The Reserve Banks have many features of private-sector corporations, including stockholders, in the form of private banks in each District that pay in capital. Each Reserve Bank has its own board of directors drawn from its District's banks, businesses, and the public in a nonpolitical process. One very important responsibility of these directors is to select the Reserve Bank's president, subject to the Federal Reserve Board of Governors' approval. Because of this structure, Reserve Bank presidents have direct links to the public — the men and women on Main Street and the business communities within their Districts. Through this interaction, each Reserve Bank seeks to keep informed about its region's economic and financial developments.
The Fed Governors, on the other hand, are political appointees, nominated by the President and confirmed by the Senate. In order to insulate the central bank and the Fed Governors from short-term political pressures and to encourage them to take a long-term perspective on the economy, Congress limits each Fed Governor to one full 14-year term.2 Congress also made the Board of Governors independent from the Treasury and the administration.
Reserve Bank presidents and the Governors come together every six to eight weeks for meetings of the FOMC to make monetary policy decisions. As I prepare for these meetings, I receive a lot of information about business and financial conditions from contacts throughout the mid-Atlantic region, as well as from contacts in the national and international business communities. At the FOMC meetings, my fellow Fed presidents and I share the information we have gathered with each other and with the Fed Governors. As you might imagine, a variety of views are expressed during these meetings. The diversity of views regarding both the state of the economy and appropriate policy results in a vital and healthy discussion that shapes the FOMC's monetary policy decisions and, I believe, leads to better policies.
This mix of private and public governance makes the Federal Reserve System uniquely American. It provides a valuable form of checks and balances — between centralization and decentralization, between the public and private sectors, and between Wall Street, Washington, and Main Street — all to ensure that policy decisions are balanced and independent. I might add that the Fed receives no government appropriations from Congress. In fact, the System turns over any excess earnings on its portfolio of securities and loans above the cost of its operations to the U.S. Treasury, which in 2008 amounted to nearly $35 billion.
The independence of the Fed is critical to its ability to achieve the monetary policy objectives that Congress has established: maximum employment, stable prices, and moderate long-term interest rates. Research has shown that countries with more independent central banks have lower rates of inflation on average, without sacrificing real economic growth.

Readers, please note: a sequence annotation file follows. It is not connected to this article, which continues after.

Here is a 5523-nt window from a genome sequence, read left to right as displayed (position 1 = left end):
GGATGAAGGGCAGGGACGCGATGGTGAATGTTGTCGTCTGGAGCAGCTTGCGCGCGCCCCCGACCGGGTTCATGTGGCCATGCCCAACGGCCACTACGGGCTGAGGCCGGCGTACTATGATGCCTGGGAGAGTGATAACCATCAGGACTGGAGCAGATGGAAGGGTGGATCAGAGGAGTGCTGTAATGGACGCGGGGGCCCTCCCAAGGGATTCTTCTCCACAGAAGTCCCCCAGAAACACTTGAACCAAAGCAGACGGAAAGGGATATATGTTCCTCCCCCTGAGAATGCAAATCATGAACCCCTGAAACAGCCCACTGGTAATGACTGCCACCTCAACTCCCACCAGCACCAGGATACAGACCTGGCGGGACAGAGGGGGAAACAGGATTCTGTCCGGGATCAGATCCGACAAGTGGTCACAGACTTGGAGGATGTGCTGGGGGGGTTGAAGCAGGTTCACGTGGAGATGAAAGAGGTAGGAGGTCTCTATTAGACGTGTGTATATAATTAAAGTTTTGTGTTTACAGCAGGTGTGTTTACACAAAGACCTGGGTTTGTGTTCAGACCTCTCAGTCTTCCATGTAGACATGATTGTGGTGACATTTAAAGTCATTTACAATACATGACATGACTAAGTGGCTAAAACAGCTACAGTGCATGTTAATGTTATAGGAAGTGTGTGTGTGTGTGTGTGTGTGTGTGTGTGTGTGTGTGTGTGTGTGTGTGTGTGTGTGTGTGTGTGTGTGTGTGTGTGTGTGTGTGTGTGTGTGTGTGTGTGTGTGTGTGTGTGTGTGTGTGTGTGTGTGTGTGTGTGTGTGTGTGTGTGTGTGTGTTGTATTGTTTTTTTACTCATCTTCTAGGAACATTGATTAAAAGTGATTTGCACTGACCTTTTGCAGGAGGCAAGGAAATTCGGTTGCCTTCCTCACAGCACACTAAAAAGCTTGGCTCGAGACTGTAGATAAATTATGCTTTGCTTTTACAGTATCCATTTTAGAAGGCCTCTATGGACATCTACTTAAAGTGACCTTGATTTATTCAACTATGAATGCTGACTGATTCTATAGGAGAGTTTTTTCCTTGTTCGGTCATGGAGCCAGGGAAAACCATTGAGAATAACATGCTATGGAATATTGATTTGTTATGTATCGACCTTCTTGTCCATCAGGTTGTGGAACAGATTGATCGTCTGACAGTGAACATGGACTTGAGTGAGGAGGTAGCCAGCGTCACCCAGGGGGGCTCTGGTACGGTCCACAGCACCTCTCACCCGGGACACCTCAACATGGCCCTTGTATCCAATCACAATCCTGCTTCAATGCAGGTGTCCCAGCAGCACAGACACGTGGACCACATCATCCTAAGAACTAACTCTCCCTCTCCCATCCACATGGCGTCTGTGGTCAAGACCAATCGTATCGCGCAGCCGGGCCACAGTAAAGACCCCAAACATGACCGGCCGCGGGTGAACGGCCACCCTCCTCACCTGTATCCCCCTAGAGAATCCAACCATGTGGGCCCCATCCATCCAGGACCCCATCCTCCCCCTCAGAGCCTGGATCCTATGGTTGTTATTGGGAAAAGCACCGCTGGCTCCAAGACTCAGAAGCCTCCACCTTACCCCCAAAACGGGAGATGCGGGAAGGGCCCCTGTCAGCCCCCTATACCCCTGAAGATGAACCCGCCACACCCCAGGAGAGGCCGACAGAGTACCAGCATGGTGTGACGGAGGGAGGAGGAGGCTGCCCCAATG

Why is independence so important for monetary policy and the central bank's ability to achieve its objectives? The easiest way to see this is to recognize that monetary policy decisions affect the economy with a long and variable lag. Actions that policymakers take today will likely not have much impact on the economy or inflation for many quarters. Consequently, monetary policy must be forward-looking. Policymakers must anticipate what the economy will look like over the next one to three years.
Despite the best of intentions, the political environment tends to be focused much more on the short-term and has great difficulty looking beyond the next news cycle, let alone beyond the next election. Thus, political interests are likely to encourage policy decisions that place undue weight on the very short-term consequences of those choices relative to the long-run interests of the economy. The Fed's independence is correctly intended to provide the opportunity for central bankers to take that long-term perspective, unencumbered by short-term political pressures. It also helps prevent the government from using the central bank to fund off-budget spending plans or to more directly fund budget deficits. And, as I mentioned, evidence from around the world and through history demonstrates that monetary policies set by central banks with less political interference or influence yield better economic outcomes.
Fed independence, however, does not mean the Fed is unaccountable. Ultimately, the Fed is accountable to the American people as it seeks to ensure price stability and promote sustainable economic growth. The Fed reports regularly to Congress about its monetary policy goals and its efforts to achieve them. It also regularly produces a wealth of data on its balance sheet and financial positions. In a democracy, our independence requires that we be as transparent as possible, consistent with fulfilling our mandate. We have made great strides at becoming more transparent in the last two decades, and we will continue to seek ways to do so.
With that as background, let me turn to the economy and its prospects.
After more than 20 months of the deepest recession since the 1930s, signs are finally indicating that the economy is turning a corner and prospects for a return to growth are increasing. It is certainly a different picture from a year ago. Then, in the face of the steadily deteriorating economy and severe financial crisis, the Fed was aggressively easing monetary policy by reducing the target federal funds rate to near zero. We also put in place many special lending facilities and more than doubled the Fed's balance sheet, to over $2 trillion. This year, we are seeing a decline in the use of a number of these special lending facilities as financial markets have begun to function more smoothly again.